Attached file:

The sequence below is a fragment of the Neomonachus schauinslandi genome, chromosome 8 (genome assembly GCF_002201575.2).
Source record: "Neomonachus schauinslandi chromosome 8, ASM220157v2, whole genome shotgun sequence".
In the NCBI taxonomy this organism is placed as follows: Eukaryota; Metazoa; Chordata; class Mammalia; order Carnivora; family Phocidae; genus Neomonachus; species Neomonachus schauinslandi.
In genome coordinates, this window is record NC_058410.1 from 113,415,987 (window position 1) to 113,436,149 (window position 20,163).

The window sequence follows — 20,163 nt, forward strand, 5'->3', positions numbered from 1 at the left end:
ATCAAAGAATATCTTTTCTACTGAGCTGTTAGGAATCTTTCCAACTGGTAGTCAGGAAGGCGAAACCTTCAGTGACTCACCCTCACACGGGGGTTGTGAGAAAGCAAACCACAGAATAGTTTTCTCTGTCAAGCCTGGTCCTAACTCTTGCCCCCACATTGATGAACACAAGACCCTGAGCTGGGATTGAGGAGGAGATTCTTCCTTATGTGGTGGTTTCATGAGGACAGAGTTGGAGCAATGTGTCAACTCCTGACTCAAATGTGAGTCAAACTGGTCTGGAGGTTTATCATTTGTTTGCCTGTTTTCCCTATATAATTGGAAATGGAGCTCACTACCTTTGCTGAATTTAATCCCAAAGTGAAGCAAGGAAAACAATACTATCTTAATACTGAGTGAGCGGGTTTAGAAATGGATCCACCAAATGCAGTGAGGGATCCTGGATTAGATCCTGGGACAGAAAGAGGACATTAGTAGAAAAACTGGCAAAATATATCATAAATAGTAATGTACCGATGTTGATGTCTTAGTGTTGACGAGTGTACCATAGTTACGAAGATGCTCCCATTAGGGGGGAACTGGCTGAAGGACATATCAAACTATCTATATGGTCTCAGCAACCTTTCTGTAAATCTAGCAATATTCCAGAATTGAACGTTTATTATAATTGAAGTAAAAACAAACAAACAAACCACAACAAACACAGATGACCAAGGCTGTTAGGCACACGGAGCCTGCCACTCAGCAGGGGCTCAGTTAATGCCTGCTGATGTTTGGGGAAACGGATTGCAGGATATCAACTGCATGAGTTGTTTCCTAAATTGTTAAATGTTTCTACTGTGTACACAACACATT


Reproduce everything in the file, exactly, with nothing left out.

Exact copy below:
The sequence below is a fragment of the Neomonachus schauinslandi genome, chromosome 8 (genome assembly GCF_002201575.2).
Source record: "Neomonachus schauinslandi chromosome 8, ASM220157v2, whole genome shotgun sequence".
In the NCBI taxonomy this organism is placed as follows: Eukaryota; Metazoa; Chordata; class Mammalia; order Carnivora; family Phocidae; genus Neomonachus; species Neomonachus schauinslandi.
In genome coordinates, this window is record NC_058410.1 from 113,415,987 (window position 1) to 113,436,149 (window position 20,163).

The window sequence follows — 20,163 nt, forward strand, 5'->3', positions numbered from 1 at the left end:
ATCAAAGAATATCTTTTCTACTGAGCTGTTAGGAATCTTTCCAACTGGTAGTCAGGAAGGCGAAACCTTCAGTGACTCACCCTCACACGGGGGTTGTGAGAAAGCAAACCACAGAATAGTTTTCTCTGTCAAGCCTGGTCCTAACTCTTGCCCCCACATTGATGAACACAAGACCCTGAGCTGGGATTGAGGAGGAGATTCTTCCTTATGTGGTGGTTTCATGAGGACAGAGTTGGAGCAATGTGTCAACTCCTGACTCAAATGTGAGTCAAACTGGTCTGGAGGTTTATCATTTGTTTGCCTGTTTTCCCTATATAATTGGAAATGGAGCTCACTACCTTTGCTGAATTTAATCCCAAAGTGAAGCAAGGAAAACAATACTATCTTAATACTGAGTGAGCGGGTTTAGAAATGGATCCACCAAATGCAGTGAGGGATCCTGGATTAGATCCTGGGACAGAAAGAGGACATTAGTAGAAAAACTGGCAAAATATATCATAAATAGTAATGTACCGATGTTGATGTCTTAGTGTTGACGAGTGTACCATAGTTACGAAGATGCTCCCATTAGGGGGGAACTGGCTGAAGGACATATCAAACTATCTATATGGTCTCAGCAACCTTTCTGTAAATCTAGCAATATTCCAGAATTGAACGTTTATTATAATTGAAGTAAAAACAAACAAACAAACCACAACAAACACAGATGACCAAGGCTGTTAGGCACACGGAGCCTGCCACTCAGCAGGGGCTCAGTTAATGCCTGCTGATGTTTGGGGAAACGGATTGCAGGATATCAACTGCATGAGTTGTTTCCTAAATTGTTAAATGTTTCTACTGTGTACACAACACATT